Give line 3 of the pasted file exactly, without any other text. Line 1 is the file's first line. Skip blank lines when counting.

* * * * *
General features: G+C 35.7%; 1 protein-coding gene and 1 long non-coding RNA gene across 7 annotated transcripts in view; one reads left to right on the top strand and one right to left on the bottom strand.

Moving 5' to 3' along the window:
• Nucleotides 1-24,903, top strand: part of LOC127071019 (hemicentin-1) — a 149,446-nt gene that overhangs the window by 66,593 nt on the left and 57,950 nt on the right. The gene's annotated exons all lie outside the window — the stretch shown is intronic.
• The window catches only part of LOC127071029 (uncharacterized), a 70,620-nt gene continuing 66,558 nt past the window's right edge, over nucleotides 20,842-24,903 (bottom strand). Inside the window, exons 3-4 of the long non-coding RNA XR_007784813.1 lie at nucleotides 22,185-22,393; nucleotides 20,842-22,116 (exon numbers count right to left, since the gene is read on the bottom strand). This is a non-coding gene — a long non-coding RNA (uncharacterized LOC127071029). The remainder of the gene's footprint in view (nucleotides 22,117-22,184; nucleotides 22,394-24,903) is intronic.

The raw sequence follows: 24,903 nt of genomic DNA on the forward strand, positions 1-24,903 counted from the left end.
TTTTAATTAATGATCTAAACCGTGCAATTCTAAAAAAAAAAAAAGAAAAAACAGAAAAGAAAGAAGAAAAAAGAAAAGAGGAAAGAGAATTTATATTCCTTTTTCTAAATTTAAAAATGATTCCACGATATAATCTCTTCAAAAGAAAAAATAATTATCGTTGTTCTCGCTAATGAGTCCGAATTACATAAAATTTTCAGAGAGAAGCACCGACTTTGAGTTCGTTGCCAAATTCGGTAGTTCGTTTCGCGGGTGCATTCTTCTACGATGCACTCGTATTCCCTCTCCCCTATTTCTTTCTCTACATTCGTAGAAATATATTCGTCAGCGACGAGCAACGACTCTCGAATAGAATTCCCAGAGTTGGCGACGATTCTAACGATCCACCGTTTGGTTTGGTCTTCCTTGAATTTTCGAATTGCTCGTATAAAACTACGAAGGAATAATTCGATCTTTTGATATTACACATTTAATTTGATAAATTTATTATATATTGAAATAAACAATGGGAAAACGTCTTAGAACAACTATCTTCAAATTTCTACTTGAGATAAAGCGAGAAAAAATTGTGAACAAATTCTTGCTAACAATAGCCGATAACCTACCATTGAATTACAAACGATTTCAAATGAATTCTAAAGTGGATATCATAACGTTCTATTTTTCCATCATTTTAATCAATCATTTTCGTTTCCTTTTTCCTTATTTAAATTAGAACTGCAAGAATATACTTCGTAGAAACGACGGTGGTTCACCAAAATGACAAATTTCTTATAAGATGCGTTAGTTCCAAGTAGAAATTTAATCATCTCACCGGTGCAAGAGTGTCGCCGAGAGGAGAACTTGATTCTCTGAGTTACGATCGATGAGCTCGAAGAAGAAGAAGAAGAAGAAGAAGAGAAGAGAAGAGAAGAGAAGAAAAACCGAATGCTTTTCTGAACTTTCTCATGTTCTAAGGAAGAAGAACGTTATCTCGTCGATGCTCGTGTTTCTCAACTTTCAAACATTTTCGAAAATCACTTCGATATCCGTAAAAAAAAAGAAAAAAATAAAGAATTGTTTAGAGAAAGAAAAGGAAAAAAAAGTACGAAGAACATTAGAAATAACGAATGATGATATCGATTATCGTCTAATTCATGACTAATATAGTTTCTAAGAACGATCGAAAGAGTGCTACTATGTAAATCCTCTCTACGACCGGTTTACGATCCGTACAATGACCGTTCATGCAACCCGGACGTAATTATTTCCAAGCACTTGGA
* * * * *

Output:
• Nucleotides 1-24,903, top strand: part of LOC127071019 (hemicentin-1) — a 149,446-nt gene that overhangs the window by 66,593 nt on the left and 57,950 nt on the right. The gene's annotated exons all lie outside the window — the stretch shown is intronic.